Karl is a longtime freelancer who's passionate about music, art, and writing.
Fragile Air’s Light Pollution is an ambient, experimental synth journey across shattered internal landscapes and through sonic environments which contrast fragility with shadowed power. Fragile Air adds his sonorous vocals and intriguing lyrics to produce a work full of pain and uniquely varied sounds.
One of the more compelling factors that makes Light Pollution work is the synthscape that Fragile Air crafts on the album. It is one of harsh, grinding sounds that possess a mechanical timbre as well as delicate, ephemeral chiming and gauzy floating noises. Taken as a whole, they produce emotional states of aching darkness and faint glimmers of hope.
I find the combination of Fragile Air’s shadowy voice and his songwriting quite engaging. The mood of the songs is melancholy and inward-looking but poignant because I find many of the sentiments ones that I can understand. Fragile Air has the ability to craft verbal imagery that cuts right into the heart, filling me with emotion, while his voice amplifies the feelings.
While there’s a distinctly experimental feeling to this album, the music never alienates me. It uses the challenging sounds to produce a more emotive end result. I am made to pay attention by the unique sonic profiles of the various elements in the music and they also enhance the emotive qualities of the songs.
My Favourite Tracks Analyzed
“From Blue To Green” commences with a harshly shining, string-like sound that flashes in echoing, chiming lines. Fragile Air’s chanted vocals add more shadow as the metallic percussion whispers and brushes across the song’s soundscape.
There’s a well-done sense of tension in the repeating, jangling strings that also add an unsettling quality to the song. The chanting vocals go on along with digital bass sounds. A hissing, cutting synth line swells and fades over the broken beats and sharp strings, adding further twisting and uneven sounds to the music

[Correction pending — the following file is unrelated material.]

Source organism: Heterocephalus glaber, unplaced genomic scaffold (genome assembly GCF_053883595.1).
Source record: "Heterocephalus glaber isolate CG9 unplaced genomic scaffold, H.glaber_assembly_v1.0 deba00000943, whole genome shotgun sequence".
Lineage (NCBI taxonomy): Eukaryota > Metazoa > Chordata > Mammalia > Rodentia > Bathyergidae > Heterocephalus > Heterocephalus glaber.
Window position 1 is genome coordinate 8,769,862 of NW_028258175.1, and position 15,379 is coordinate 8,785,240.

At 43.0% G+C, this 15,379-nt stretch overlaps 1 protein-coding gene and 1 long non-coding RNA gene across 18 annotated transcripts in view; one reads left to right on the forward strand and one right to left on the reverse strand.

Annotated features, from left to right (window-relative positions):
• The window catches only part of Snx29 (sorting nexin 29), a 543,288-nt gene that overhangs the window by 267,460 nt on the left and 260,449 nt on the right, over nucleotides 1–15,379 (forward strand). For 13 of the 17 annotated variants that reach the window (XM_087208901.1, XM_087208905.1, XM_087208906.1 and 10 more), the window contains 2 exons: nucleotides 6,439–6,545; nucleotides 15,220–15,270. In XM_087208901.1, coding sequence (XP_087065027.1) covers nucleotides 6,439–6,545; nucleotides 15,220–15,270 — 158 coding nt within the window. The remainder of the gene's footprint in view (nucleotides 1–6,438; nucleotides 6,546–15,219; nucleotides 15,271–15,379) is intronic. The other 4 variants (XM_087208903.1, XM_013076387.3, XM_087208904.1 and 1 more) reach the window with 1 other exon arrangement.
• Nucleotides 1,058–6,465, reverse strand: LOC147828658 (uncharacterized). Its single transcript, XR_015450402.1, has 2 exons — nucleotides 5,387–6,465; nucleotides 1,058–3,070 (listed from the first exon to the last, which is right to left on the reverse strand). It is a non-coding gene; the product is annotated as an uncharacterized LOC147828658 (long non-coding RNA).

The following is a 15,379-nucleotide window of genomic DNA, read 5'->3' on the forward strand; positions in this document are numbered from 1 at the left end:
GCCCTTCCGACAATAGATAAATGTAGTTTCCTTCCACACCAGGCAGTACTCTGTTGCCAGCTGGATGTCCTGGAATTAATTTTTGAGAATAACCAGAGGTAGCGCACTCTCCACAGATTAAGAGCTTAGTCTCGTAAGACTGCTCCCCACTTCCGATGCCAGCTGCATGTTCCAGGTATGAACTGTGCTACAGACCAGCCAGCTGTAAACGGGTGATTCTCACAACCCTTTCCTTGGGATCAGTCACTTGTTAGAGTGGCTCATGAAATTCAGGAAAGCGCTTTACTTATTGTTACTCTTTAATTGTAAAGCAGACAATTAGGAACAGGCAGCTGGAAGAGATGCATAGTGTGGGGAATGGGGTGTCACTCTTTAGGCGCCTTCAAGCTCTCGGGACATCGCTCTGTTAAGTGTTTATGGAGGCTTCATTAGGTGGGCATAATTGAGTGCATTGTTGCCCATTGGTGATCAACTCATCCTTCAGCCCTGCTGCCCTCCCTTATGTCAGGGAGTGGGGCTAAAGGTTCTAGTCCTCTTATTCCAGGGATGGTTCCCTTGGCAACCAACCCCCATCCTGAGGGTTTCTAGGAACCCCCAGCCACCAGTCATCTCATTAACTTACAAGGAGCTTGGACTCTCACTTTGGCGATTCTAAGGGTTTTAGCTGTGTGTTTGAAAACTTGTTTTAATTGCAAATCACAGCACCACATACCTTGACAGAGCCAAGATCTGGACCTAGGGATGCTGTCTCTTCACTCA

This song is a statement of the narrator’s intent to make a relationship work. Our narrator is adamant that he can’t be the person who will “leave in consternation” or who “fucks it up…leaves with regrets…” or is the “reason we’re leaving with debts.”
The narrator is insistent that he must be the one who “shoulders the load…widens the road” and leaves the past behind so that “the future will last.” The chanting qualities of the vocals emphasize the mantra-like qualities in the lyrics.
An elevated, rapidly writhing synth repeats a serpentine sonic pattern over a thudding drum to open “Larks At Midnight” while wriggling, wobbling sonic bursts weave through the music. I find myself discomfited by the distorting, sharp-edged sounds and the constant, high synth pattern.
A broad, gruff bass pulse creates a layer of rough sound over the metallic drums that add another aural texture and some shape to the music. The looping, screaming high synths and the hard edges and harshness of the gruff synth combine to effectively heighten the uncomfortable sensations being produced.
“A Song For September” begins with a quick, medium- low digital synth that repeats with the unadorned, desolate vocals. Drums now stutter and pop along with a rapid static-filled hiss that breaks in and cuts out, before the beat forms a hypnotic, speeding throb now that adds more energy.
I find my ears interested by the slow, chanting vocals that contrast with the persistent, rapid drum beat. Quick bursts of metallic noise create an industrial, mechanical sound. The beat breaks again, forming a slower pattern on the hollow drums as the quick hiss repeats while the chant continues into the dry, clean mix. This song has a trance-inducing quality.
As the narrator opens, he talks of looking up at a grey sky, standing above a grey sea as his “grey eyes are glazing over” while he imagines “sights I’ll never see.” There’s contrasting imagery as he talks about how someone is “singing a song for September” in a place that’s “a mountain range away.”